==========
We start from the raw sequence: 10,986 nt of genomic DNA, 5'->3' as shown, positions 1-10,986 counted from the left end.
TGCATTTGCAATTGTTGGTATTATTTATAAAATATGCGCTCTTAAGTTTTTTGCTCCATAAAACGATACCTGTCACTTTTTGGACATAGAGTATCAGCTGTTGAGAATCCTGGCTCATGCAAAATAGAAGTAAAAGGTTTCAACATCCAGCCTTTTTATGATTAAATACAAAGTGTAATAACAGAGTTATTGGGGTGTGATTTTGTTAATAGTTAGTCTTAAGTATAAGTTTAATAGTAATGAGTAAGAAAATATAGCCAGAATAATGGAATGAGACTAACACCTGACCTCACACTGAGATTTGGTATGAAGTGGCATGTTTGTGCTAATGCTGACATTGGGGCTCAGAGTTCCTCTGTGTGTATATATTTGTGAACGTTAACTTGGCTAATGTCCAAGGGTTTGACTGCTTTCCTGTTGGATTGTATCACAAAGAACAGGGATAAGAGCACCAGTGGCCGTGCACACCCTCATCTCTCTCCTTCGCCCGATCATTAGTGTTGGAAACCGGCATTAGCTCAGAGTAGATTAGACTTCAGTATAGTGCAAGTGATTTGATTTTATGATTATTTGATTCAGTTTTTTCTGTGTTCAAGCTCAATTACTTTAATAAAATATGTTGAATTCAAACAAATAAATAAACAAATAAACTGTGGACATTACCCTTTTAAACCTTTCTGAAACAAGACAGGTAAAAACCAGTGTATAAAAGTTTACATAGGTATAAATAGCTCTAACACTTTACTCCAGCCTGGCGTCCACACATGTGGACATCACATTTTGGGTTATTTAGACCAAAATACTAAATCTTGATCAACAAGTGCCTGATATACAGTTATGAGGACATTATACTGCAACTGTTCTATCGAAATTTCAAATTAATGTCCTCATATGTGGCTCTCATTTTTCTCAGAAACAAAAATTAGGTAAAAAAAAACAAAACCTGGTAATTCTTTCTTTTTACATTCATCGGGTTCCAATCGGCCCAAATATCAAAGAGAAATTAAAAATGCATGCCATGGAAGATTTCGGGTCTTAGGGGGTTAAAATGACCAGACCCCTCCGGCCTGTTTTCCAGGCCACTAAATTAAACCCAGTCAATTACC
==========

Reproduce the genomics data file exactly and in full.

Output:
We start from the raw sequence: 10,986 nt of genomic DNA, 5'->3' as shown, positions 1-10,986 counted from the left end.
TGCATTTGCAATTGTTGGTATTATTTATAAAATATGCGCTCTTAAGTTTTTTGCTCCATAAAACGATACCTGTCACTTTTTGGACATAGAGTATCAGCTGTTGAGAATCCTGGCTCATGCAAAATAGAAGTAAAAGGTTTCAACATCCAGCCTTTTTATGATTAAATACAAAGTGTAATAACAGAGTTATTGGGGTGTGATTTTGTTAATAGTTAGTCTTAAGTATAAGTTTAATAGTAATGAGTAAGAAAATATAGCCAGAATAATGGAATGAGACTAACACCTGACCTCACACTGAGATTTGGTATGAAGTGGCATGTTTGTGCTAATGCTGACATTGGGGCTCAGAGTTCCTCTGTGTGTATATATTTGTGAACGTTAACTTGGCTAATGTCCAAGGGTTTGACTGCTTTCCTGTTGGATTGTATCACAAAGAACAGGGATAAGAGCACCAGTGGCCGTGCACACCCTCATCTCTCTCCTTCGCCCGATCATTAGTGTTGGAAACCGGCATTAGCTCAGAGTAGATTAGACTTCAGTATAGTGCAAGTGATTTGATTTTATGATTATTTGATTCAGTTTTTTCTGTGTTCAAGCTCAATTACTTTAATAAAATATGTTGAATTCAAACAAATAAATAAACAAATAAACTGTGGACATTACCCTTTTAAACCTTTCTGAAACAAGACAGGTAAAAACCAGTGTATAAAAGTTTACATAGGTATAAATAGCTCTAACACTTTACTCCAGCCTGGCGTCCACACATGTGGACATCACATTTTGGGTTATTTAGACCAAAATACTAAATCTTGATCAACAAGTGCCTGATATACAGTTATGAGGACATTATACTGCAACTGTTCTATCGAAATTTCAAATTAATGTCCTCATATGTGGCTCTCATTTTTCTCAGAAACAAAAATTAGGTAAAAAAAAACAAAACCTGGTAATTCTTTCTTTTTACATTCATCGGGTTCCAATCGGCCCAAATATCAAAGAGAAATTAAAAATGCATGCCATGGAAGATTTCGGGTCTTAGGGGGTTAAAATGACCAGACCCCTCCGGCCTGTTTTCCAGGCCACTAAATTAAACCCAGTCAATTACC